Palliative care is put into place to help focus on symptom control, quality of life, emotional support, and advanced care planning for an individual with a chronic disease.
A palliative care plan does not mean that death is imminent. A person can have palliative care at any stage of their illness when a cure cannot be found or it is life-affecting.
While it’s better to put a palliative care plan in place earlier, the choice is entirely down to the individual.
Continue reading to discover the palliative care stages so that you or a loved one are fully prepared. IP Live-in Care can provide a carer at any stage, offering different types of care services.
1. Creating a Personal Care Plan
Palliative care services focus on you as an individual, not just your terminal illness and any symptoms you may have.
There’s a good chance you’ll receive care from a wide range of health and social care professionals. These are often referred to as an interdisciplinary team. However, a live-in carer will be there for you 24/7 and work with the health team to ensure appropriate and optimum care.
When creating a personal care plan, the health professionals taking care of you should support your wishes, so you must tell them directly what you’d like regarding care. Your plan should consist of the following:
- Any current and future treatment.
- The expected evolution of your illness.
- Essential medication.
- Your care preferences. For example, you may prefer to receive care at home, which is where live-in, palliative carers can help.
24/7 care within your home will mean you won’t have the restrictions of a hospital. Your carer can help with household tasks as well as provide specialised and private palliative care in an environment where you feel comfortable and safe.
A palliative carer can be there as and when needed, whether short-term or long-term.
2. Emotional Support and Care
Getting the right emotional support and care is necessary if you’ve been diagnosed with a chronic disease.
Depending on your requests made and agreed upon in stage one, professionals will work together to provide emotional, mental, and physical support to help you have a better quality of life and prepare for what’s to come.
With a 24/7 carer, you can talk about your feelings and emotions in a safe place. This can help you manage any anxieties you have about what you’re experiencing and how it’s affecting you and your loved ones.
Furthermore, a live-in carer can provide emotional support to others affected, such as your family and friends. Equally, they can alleviate family members’ responsibilities and duties, such as cooking and cleaning, giving them respite.
3. Symptom Management
Your GP and other healthcare professionals will continuously look at your care plan to help you stay as independent as possible for as long as possible.
A live-in carer can liaise with these professionals, providing valuable information to help ensure continuity of care.
A palliative carer will keep accurate records of your condition, any changes in symptoms and the care provided. They will also discuss when to add end-of-life medications to your care plan.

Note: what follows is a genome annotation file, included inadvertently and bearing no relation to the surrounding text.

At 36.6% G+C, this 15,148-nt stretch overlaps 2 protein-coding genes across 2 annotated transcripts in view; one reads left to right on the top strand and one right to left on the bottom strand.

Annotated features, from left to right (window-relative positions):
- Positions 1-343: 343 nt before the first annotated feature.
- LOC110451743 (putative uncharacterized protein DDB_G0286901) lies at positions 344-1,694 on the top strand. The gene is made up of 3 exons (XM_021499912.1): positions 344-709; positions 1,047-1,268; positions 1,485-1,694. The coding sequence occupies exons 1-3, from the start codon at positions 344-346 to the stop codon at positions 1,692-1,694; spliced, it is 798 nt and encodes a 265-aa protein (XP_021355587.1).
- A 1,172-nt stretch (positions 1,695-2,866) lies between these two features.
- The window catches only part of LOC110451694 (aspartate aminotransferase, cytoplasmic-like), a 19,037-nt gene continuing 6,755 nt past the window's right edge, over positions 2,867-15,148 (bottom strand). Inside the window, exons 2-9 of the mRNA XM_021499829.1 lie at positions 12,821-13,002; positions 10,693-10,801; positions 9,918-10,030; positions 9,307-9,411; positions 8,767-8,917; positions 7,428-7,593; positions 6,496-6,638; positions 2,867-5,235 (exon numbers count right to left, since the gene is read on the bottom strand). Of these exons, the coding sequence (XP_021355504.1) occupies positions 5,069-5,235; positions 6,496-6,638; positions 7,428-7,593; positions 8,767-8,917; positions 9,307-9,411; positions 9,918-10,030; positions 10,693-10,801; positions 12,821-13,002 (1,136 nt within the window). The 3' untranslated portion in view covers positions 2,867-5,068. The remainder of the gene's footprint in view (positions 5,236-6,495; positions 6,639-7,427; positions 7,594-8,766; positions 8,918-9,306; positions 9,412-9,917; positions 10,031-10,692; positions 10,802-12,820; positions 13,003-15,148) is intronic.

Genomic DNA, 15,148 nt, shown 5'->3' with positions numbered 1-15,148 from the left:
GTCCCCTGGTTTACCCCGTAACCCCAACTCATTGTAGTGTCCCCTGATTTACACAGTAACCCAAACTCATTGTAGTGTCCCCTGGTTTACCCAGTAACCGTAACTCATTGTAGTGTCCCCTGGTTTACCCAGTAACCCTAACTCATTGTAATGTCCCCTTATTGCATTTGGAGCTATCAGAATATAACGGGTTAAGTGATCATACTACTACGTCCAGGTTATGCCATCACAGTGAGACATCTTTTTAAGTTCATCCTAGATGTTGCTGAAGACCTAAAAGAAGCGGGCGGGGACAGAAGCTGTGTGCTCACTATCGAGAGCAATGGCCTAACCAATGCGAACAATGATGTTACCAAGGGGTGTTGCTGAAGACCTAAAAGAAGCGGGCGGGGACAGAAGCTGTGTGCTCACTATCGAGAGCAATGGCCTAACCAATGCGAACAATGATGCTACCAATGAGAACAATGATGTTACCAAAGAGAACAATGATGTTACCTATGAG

Remember, a carer is there to improve your quality of life, particularly during difficult times.
If you have mobility issues, they can advise on adaptations within your home, ensuring you have the necessary aids to move around, such as rails, ramps, and temperature control mixer taps. Government funding may be available to assist financially with these changes.
If you become bedridden, they will ensure you’re comfortable, repositioning you regularly to prevent bedsores.
They may arrange for you to get an adjustable bed and even oxygen cylinders or nebulisers if you’re short of breath.
During the later stages, you may struggle with eating or swallowing. A live-in carer will ensure appropriate nutrition and hydration, which may involve adapting a diet to suit your preferences and capabilities.
4. End-of-Life Care
In this stage, your healthcare team helps you plan permanent, late-stage care. Often, the discussion of hospice care takes place. If you choose to stay at home, your live-in carer will continue to adapt to provide appropriate care.
You may be encouraged to finalise your will and let family and friends know of any other wishes you have. You cannot be forced to do this; if you choose not to, they must respect your wishes.
A carer will carry out any other wishes and create a comfortable, soothing environment with attention to lighting, noises and your personal preferences.
They will respect your autonomy and dignity in decision-making, including decisions about the level of medical intervention and end-of-life preferences.
5. Support of Family and Friends
Death can have a significant impact on those close to you, and in the latter stages, the focus of the palliative care plan will adjust to support your family and friends.
A live-in carer can provide counselling and emotional support to you and your family members. They can provide information about the process of dying and what to expect.
This stage can last as long as needed, sometimes up to a year.
Why is Palliative Care Important?
Having a terminal illness can affect you in many ways. Palliative care provides continuous, personalised support, focuses on improving your overall well-being, and addresses physical, emotional, and spiritual needs.
Supporting you with wishes to remain at home ensures comfort, familiarity and dignity, fostering emotional connections with loved ones and a sense of control during a challenging time.
As mentioned, palliative care can start at any stage, but the earlier it is in place, the better for you and your loved ones. Contact us here at IP Live-in Care today to learn how our carers can provide specialised support and optimum comfort, alleviate tasks, and, ultimately, improve your quality of life.